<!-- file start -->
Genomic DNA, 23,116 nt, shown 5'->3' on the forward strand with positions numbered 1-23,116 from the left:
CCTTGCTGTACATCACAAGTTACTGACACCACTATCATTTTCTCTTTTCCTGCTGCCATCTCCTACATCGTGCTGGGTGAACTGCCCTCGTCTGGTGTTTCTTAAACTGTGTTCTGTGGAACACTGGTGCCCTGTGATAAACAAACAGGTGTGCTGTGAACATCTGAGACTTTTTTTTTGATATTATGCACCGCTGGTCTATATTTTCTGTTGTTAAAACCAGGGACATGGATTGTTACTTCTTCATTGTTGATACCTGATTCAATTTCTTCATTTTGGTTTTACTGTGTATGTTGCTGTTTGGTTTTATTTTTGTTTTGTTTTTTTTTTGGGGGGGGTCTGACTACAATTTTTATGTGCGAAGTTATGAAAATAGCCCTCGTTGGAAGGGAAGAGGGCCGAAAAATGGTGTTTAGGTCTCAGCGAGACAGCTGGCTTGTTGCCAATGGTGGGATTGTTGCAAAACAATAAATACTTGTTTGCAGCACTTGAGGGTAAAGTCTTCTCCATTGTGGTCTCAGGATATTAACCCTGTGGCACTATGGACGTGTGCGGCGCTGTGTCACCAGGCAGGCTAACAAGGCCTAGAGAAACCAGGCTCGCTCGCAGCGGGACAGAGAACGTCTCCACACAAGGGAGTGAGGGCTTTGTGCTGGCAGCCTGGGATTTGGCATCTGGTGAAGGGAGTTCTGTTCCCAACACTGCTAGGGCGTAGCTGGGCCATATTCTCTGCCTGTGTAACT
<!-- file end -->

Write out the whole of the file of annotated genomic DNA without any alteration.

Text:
Genomic DNA, 23,116 nt, shown 5'->3' on the forward strand with positions numbered 1-23,116 from the left:
CCTTGCTGTACATCACAAGTTACTGACACCACTATCATTTTCTCTTTTCCTGCTGCCATCTCCTACATCGTGCTGGGTGAACTGCCCTCGTCTGGTGTTTCTTAAACTGTGTTCTGTGGAACACTGGTGCCCTGTGATAAACAAACAGGTGTGCTGTGAACATCTGAGACTTTTTTTTTGATATTATGCACCGCTGGTCTATATTTTCTGTTGTTAAAACCAGGGACATGGATTGTTACTTCTTCATTGTTGATACCTGATTCAATTTCTTCATTTTGGTTTTACTGTGTATGTTGCTGTTTGGTTTTATTTTTGTTTTGTTTTTTTTTTGGGGGGGGTCTGACTACAATTTTTATGTGCGAAGTTATGAAAATAGCCCTCGTTGGAAGGGAAGAGGGCCGAAAAATGGTGTTTAGGTCTCAGCGAGACAGCTGGCTTGTTGCCAATGGTGGGATTGTTGCAAAACAATAAATACTTGTTTGCAGCACTTGAGGGTAAAGTCTTCTCCATTGTGGTCTCAGGATATTAACCCTGTGGCACTATGGACGTGTGCGGCGCTGTGTCACCAGGCAGGCTAACAAGGCCTAGAGAAACCAGGCTCGCTCGCAGCGGGACAGAGAACGTCTCCACACAAGGGAGTGAGGGCTTTGTGCTGGCAGCCTGGGATTTGGCATCTGGTGAAGGGAGTTCTGTTCCCAACACTGCTAGGGCGTAGCTGGGCCATATTCTCTGCCTGTGTAACT